Biotech Updates

Study Pinpoints Gene Vital for Rice Grain Development

February 9, 2022

Hiroshima University researchers reported a gene in rice that is vital in the development of grains. Their findings are published in Development.

In thale cress, the WUS gene has been found to be necessary for the maintenance of stem cells during the early stages of flower development, particularly when the pistil and stamens are formed. The researchers found a similar gene in rice called TAB1. Rice plants without this gene lacked any fertile grains. Further analysis of the mutant plants also showed stem cells were present during the early stages of the formation of floral organs but eventually disappeared by the time the ovules were developed.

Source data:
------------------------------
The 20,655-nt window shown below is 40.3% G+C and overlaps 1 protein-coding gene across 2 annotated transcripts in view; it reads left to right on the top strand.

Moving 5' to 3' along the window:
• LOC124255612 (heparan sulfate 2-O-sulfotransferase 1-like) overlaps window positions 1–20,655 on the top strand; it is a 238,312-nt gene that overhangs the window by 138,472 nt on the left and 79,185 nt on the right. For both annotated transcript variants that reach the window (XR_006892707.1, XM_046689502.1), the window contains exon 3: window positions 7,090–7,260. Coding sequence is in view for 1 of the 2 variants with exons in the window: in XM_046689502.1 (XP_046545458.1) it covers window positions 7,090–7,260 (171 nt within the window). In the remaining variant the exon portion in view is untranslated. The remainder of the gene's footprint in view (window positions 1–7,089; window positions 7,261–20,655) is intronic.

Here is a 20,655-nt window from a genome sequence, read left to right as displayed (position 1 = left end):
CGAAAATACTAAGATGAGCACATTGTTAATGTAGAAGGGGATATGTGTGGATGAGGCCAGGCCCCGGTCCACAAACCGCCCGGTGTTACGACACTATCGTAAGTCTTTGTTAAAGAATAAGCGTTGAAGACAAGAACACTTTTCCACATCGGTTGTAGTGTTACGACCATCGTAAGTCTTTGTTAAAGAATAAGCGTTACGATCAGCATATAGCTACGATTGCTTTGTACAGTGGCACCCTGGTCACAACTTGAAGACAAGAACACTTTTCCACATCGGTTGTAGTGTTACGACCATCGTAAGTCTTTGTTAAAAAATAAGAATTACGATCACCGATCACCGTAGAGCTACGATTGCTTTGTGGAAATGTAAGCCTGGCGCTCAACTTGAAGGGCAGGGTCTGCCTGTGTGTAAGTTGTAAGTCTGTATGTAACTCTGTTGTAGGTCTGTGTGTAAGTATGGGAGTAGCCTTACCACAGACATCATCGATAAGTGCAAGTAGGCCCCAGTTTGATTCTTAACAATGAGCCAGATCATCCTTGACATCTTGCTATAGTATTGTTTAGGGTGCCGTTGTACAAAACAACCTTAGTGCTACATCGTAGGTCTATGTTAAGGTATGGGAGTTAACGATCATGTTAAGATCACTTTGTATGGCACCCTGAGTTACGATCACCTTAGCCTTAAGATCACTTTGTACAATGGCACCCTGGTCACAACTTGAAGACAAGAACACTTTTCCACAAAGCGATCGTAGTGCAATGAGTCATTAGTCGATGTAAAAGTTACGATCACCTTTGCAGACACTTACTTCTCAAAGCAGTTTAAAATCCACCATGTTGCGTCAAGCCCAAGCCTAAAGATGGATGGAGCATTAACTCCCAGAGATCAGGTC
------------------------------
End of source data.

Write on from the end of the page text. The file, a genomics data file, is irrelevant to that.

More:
"This result indicates that the TAB1 gene is required for the robust maintenance of stem cells until the last stage of flower development…Collectively, the TAB1 gene plays an important role in maintaining stem cells during ovule formation, eventually leading to the formation of seeds. This direct necessity of stem cell activity in ovule formation is not seen in thale cress, so it seems to be unique to rice," said Wakana Tanaka, assistant professor at the Program of Food and AgriLife Science, Hiroshima University's Graduate School of Integrated Sciences for Life.

Read the findings from Hiroshima University and Development.

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